Gooseberries are a tart fruit and can’t really be eaten as they are. They need the addition of sugar and you can make an array of dishes with them such as gooseberry fool, a pie, a crumble, or even jam.
However, their season is short. It lasts from May to August and they need to be picked when they are ripe so how do you store them if you have too many? The answer is simple. If you can’t use them all within a couple of days, you can freeze them. They do freeze particularly well and last for a long time in the freezer, so you will be able to enjoy them throughout the year, even when they’re not in season. In this article, we will tell you how to freeze gooseberries and how to defrost them.
How To Freeze Gooseberries
Gooseberries are an easy fruit to freeze so you shouldn’t have any problems. However, when you come to freeze them, make sure that they are fully ripe as they won’t ripen in the freezer or when they are defrosted.
The best way to freeze gooseberries is to flash freeze them to stop them from sticking together. However, if you want to use them in something like jam, you don’t need to flash freeze them as they will be mushed up and the texture won’t matter.
This is the way to flash freeze them:
1. Wash and dry the gooseberries.
You don’t want to freeze the gooseberries with any dirt on them so give them a good wash. Be sure to dry them afterward with a cloth or paper towel as you don’t want to freeze them damp as ice crystals may form and when defrosted, the gooseberries may end up mushy.
2. Flash freeze the gooseberries.
Put the gooseberries on a baking tray, making sure that they aren’t touching each other. This will stop them from sticking together when they are bagged up. Put the tray in the freezer for about two hours until the gooseberries are frozen solid.
3. Put the gooseberries into freezer bags.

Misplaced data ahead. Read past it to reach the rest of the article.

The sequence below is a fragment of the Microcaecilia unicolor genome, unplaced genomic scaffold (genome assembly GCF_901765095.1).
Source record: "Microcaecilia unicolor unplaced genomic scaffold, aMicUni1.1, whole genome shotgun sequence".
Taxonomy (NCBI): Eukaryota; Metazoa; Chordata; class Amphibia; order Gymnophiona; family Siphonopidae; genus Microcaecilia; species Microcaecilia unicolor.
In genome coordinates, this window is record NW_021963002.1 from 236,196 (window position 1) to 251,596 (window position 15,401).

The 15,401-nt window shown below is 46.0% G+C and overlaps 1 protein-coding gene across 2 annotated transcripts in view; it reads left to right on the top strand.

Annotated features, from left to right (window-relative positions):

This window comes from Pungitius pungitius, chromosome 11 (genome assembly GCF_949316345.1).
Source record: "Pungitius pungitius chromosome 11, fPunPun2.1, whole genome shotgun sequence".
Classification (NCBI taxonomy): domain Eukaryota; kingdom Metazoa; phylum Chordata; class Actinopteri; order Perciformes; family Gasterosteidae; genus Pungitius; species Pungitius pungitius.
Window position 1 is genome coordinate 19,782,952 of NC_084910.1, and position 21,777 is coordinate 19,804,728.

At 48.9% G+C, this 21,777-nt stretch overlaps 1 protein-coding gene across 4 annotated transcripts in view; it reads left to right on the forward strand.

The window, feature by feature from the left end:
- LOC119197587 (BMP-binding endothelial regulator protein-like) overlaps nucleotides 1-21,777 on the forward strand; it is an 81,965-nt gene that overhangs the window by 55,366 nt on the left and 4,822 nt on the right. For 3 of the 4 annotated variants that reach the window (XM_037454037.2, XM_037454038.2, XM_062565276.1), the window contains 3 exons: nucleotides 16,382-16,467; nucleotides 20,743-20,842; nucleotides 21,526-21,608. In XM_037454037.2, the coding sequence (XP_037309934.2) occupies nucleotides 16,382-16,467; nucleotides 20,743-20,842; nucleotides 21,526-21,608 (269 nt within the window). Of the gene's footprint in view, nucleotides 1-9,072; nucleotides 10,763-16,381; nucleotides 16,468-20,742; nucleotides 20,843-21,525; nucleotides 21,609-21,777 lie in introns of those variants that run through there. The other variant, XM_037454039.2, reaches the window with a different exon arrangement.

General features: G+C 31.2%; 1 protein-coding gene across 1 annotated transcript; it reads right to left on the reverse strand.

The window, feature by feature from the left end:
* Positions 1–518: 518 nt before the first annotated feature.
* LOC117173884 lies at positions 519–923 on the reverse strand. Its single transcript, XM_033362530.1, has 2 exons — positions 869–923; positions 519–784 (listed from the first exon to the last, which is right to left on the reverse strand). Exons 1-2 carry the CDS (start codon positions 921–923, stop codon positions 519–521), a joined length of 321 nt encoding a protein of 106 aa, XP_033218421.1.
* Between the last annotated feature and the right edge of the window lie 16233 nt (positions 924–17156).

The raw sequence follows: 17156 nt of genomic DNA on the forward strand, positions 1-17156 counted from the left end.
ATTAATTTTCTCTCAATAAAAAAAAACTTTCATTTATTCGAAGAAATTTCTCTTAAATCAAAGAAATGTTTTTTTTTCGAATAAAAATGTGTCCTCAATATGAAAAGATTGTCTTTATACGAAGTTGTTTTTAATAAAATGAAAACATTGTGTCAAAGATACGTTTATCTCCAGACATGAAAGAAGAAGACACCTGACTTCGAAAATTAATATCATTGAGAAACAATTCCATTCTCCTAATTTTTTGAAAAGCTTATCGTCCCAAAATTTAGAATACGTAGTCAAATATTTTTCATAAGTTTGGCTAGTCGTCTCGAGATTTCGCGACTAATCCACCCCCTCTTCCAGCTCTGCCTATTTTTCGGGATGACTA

Divide the gooseberries into portions, depending on how many you think you will defrost at any one time. Be sure to squeeze the air out of the freezer bags otherwise the gooseberries may get freezer burn. They will still be safe to eat but they will lose taste and texture, as well as nutrients. Put labels on the bags with the date so you know when you put them in the freezer.
4. Put the bags in the freezer.
After an hour, shake the bags to loosen the gooseberries and then return them to the freezer.
This method works for raw gooseberries but you can also freeze stewed gooseberries. You will need to cool them down first. Transfer them to a cold bowl to help speed up the cooling process. You don’t want to keep them at room temperature for longer than two hours as, after this time, bacteria can start to form. You also don’t want to put them in the freezer while they are still warm as they will bring up the temperature and other food may spoil. Then portion out the stewed gooseberries into meal-size servings so that you only defrost as much as you need. Put them in freezer bags, squeezing out the air to prevent freezer burn. Label and freeze.
Tips For Freezing Gooseberries
- Flash freeze the gooseberries to stop them from sticking together. Even if you’re making a pie or a crumble, you will want the gooseberries to look presentable and not a mess.